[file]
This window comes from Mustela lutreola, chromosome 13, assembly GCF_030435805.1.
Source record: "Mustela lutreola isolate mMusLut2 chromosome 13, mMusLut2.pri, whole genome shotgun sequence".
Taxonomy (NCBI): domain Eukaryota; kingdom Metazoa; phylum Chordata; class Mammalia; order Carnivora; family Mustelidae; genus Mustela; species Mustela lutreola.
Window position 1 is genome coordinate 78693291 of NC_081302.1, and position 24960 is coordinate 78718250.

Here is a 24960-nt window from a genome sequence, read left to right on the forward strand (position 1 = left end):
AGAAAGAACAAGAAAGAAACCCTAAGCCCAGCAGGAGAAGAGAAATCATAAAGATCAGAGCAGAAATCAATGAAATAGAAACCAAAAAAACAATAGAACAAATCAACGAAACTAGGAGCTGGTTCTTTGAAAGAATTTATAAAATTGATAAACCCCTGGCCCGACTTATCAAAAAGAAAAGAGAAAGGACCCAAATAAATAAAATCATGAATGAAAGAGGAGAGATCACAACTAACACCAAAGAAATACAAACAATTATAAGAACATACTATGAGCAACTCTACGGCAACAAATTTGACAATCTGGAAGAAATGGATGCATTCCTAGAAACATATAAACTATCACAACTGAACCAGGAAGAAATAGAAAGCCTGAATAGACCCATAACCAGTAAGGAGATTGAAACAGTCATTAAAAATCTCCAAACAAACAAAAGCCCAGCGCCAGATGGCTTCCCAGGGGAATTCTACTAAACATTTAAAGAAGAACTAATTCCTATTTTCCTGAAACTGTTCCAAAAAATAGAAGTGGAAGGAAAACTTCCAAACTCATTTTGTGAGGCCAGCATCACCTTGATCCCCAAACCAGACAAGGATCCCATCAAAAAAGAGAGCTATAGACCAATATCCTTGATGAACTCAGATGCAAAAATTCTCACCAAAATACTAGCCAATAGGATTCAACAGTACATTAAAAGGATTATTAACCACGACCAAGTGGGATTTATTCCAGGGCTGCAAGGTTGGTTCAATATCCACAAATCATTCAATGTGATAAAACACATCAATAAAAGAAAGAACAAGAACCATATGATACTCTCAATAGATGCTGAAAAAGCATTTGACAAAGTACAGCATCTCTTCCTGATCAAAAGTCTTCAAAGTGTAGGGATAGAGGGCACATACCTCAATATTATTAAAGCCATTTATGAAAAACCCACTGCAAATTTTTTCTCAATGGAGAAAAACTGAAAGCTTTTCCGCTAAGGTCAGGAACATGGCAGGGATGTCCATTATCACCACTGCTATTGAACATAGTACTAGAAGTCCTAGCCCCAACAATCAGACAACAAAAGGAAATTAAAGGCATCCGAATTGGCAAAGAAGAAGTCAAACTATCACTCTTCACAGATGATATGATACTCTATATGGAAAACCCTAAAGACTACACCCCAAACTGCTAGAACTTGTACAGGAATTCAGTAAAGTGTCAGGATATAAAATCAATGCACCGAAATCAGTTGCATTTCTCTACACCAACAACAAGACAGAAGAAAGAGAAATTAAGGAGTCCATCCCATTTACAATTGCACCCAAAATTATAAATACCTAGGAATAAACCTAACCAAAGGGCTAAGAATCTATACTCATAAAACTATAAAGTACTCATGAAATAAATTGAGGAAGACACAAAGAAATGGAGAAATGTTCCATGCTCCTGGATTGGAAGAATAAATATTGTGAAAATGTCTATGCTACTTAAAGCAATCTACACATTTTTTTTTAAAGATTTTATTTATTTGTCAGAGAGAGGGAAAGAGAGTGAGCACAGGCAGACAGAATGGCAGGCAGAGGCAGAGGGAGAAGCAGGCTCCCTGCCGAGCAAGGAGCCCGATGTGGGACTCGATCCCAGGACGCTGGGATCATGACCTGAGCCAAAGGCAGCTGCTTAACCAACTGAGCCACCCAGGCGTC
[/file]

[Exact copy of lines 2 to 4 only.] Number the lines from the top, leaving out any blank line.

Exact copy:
Source record: "Mustela lutreola isolate mMusLut2 chromosome 13, mMusLut2.pri, whole genome shotgun sequence".
Taxonomy (NCBI): domain Eukaryota; kingdom Metazoa; phylum Chordata; class Mammalia; order Carnivora; family Mustelidae; genus Mustela; species Mustela lutreola.
Window position 1 is genome coordinate 78693291 of NC_081302.1, and position 24960 is coordinate 78718250.